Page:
Learning Targets & Objectives

FAQs about OBJECTIVES & LEARNING TARGETS

WE WILL vs. I WILL vs. I CAN

Objectives are for the lesson and may span over a few days. Objectives can be written as We will statements... Example: We will examine the formation of civilizations in the Indus River Valley. This will likely take more than one class period.


Learning Targets are written as I can statements and are tied directly to your standard. You may be required to write these on the board in addition to your Objective. That is a campus Principal decision.


Remember, Learning Targets are the outcomes of the Objective.


Example Learning Targets for this objective would be:

I can identify the common characteristics of a civilization.

I can explain how the development of farming impacted the growth of early civilizations.


You can have more than one Learning Target for a day and will have multiple Learning Targets for a lesson or topic that spans a few days to a week. Just be realistic as to how much your students can master in one day.


It is also acceptable for the level of rigor of the verb in the Learning Target to be higher than the standard itself. Most of the Social Studies standards are at mid to low rigor level so our Learning Targets and formative assessments are a great way to bump that up!


Learning Targets should help students demonstrate the level of mastery of the content addressed and should help you assess that mastery. To assess mastery of the Learning Targets above you could have students write the characteristics of a civilization on individual post it notes and organize them into political, social, and economic categories. Also, you could have students record a ten second commercial explaining the impact farming had on early civilizations.

Here is a little Professional Learning Opportunity on how to determine POWER STANDARDS & how to create LEARNING TARGETS!

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WHO DETERMINES THE POWER STANDARDS?

Teachers do!


All teachers in the district who are teaching that grade level or course will come to a consensus about which standards should be Power Standards. By determining which standards are the most important for students to master, we can help them focus their learning.


Ask yourself, which standards do students need to master in order to be successful in the next unit of study, the next grade level, or in order to understand the world around them? It is helpful to seek the advice of the teacher your students will have next year! What skills and content do they wish their students entered the classroom with on day one?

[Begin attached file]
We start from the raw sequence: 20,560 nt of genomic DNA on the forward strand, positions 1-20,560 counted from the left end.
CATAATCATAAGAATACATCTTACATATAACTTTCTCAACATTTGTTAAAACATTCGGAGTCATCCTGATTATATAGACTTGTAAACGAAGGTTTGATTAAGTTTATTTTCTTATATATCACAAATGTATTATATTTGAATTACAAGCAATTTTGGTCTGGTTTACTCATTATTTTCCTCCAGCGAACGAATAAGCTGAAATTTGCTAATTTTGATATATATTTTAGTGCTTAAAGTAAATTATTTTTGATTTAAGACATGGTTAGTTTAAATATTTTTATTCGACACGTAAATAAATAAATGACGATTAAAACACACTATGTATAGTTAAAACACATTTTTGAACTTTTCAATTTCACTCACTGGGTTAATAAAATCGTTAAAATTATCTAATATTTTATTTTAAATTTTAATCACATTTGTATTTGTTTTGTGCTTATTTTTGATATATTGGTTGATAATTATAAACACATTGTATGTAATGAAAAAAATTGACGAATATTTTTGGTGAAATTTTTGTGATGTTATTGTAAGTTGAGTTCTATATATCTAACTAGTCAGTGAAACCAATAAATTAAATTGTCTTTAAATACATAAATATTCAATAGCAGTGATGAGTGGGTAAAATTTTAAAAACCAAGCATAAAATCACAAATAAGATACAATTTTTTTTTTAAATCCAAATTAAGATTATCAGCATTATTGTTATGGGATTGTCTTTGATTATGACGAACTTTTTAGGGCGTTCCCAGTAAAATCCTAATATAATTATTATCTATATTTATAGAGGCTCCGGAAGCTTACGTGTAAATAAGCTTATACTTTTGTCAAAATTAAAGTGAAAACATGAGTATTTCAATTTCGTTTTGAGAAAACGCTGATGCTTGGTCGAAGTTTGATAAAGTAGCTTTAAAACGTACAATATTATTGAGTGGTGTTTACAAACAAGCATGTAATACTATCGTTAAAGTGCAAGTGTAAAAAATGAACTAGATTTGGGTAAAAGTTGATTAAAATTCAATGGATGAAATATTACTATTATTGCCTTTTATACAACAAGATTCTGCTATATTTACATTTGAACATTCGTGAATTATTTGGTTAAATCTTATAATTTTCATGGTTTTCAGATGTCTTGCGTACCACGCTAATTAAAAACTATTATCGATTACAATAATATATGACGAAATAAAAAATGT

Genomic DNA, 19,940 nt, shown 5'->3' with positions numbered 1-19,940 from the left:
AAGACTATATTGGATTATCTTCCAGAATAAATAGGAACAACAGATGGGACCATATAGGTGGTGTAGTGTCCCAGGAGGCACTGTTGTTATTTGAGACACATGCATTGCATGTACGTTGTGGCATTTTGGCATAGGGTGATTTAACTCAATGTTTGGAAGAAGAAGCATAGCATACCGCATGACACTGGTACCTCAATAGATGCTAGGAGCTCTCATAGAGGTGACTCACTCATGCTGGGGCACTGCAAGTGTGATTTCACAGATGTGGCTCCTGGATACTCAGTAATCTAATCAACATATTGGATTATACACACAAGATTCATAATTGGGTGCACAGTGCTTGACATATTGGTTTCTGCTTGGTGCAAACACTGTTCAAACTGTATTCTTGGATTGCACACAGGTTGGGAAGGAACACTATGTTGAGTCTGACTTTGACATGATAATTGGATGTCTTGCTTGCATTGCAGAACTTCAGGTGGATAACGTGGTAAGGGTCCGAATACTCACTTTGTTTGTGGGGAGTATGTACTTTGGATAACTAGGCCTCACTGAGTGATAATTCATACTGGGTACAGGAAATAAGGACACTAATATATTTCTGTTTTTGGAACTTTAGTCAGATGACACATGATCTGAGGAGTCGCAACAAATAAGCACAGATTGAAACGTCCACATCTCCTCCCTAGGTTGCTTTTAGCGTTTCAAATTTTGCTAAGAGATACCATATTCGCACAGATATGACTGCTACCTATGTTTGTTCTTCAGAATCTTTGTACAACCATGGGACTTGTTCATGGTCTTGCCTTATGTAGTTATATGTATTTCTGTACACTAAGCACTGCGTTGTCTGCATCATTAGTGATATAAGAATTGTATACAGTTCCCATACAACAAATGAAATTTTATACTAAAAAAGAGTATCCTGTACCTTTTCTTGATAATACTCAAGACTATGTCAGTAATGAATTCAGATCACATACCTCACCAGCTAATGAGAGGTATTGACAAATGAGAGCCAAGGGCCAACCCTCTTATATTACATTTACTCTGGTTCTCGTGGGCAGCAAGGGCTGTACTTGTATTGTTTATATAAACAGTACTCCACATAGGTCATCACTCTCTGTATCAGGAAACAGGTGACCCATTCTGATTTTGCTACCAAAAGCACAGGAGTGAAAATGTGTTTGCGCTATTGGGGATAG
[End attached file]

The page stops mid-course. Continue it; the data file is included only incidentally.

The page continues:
We will continue to work together during Cadres and Campus Visits to determine the Power Standards for all SS courses here at LE.

HOW MANY POWER STANDARDS SHOULD BE IN EACH UNIT?

It depends on the complexity of the standard.


For example if the standard says "locate places on the school campus and describe their relative locations" you might spend two class periods taking a tour of the school and creating basic maps that include the location of important places (the bus line, cafeteria, playground, bathrooms, siblings classrooms). Then another day discussing what relative location means and applying that to your map activity.


In a 15-20 day unit for Kinder you might only choose 4 Power Standards. These 4 Power Standards could break down to anywhere from 15 to 20 Learning Targets. It is feasible for a Kinder student to master approximately 3- 4 Learning Targets per week, again based on the complexity.


This changes depending on the grade level you teach and the unit of study. There will be some units that 5 Power Standards is plenty and others where you might be able to have 10-12.

CREATING LEARNING TARGETS

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STEP 1: UNWRAP THE POWER STANDARD

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STEP 2: CHART CONCEPTUAL IDEAS, SPECIFIC CONTENT, & SKILLS

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STEP 3: CREATE "I CAN" STATEMENTS THAT CAN BE ASSESSED

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Remember...

I can... statements are the outcomes of the objective.


Example Objective: We will identify reasons why communities are formed.

Example Learning Target: I can explain reasons people form communities.

Example Formative Assessment: Create a chart that includes at least three reasons people form communities. Please add a picture to represent each reason.

STILL HAVE QUESTIONS?!

LET ME KNOW!

940-765-9663

acampbellwyatt@littleelmisd.net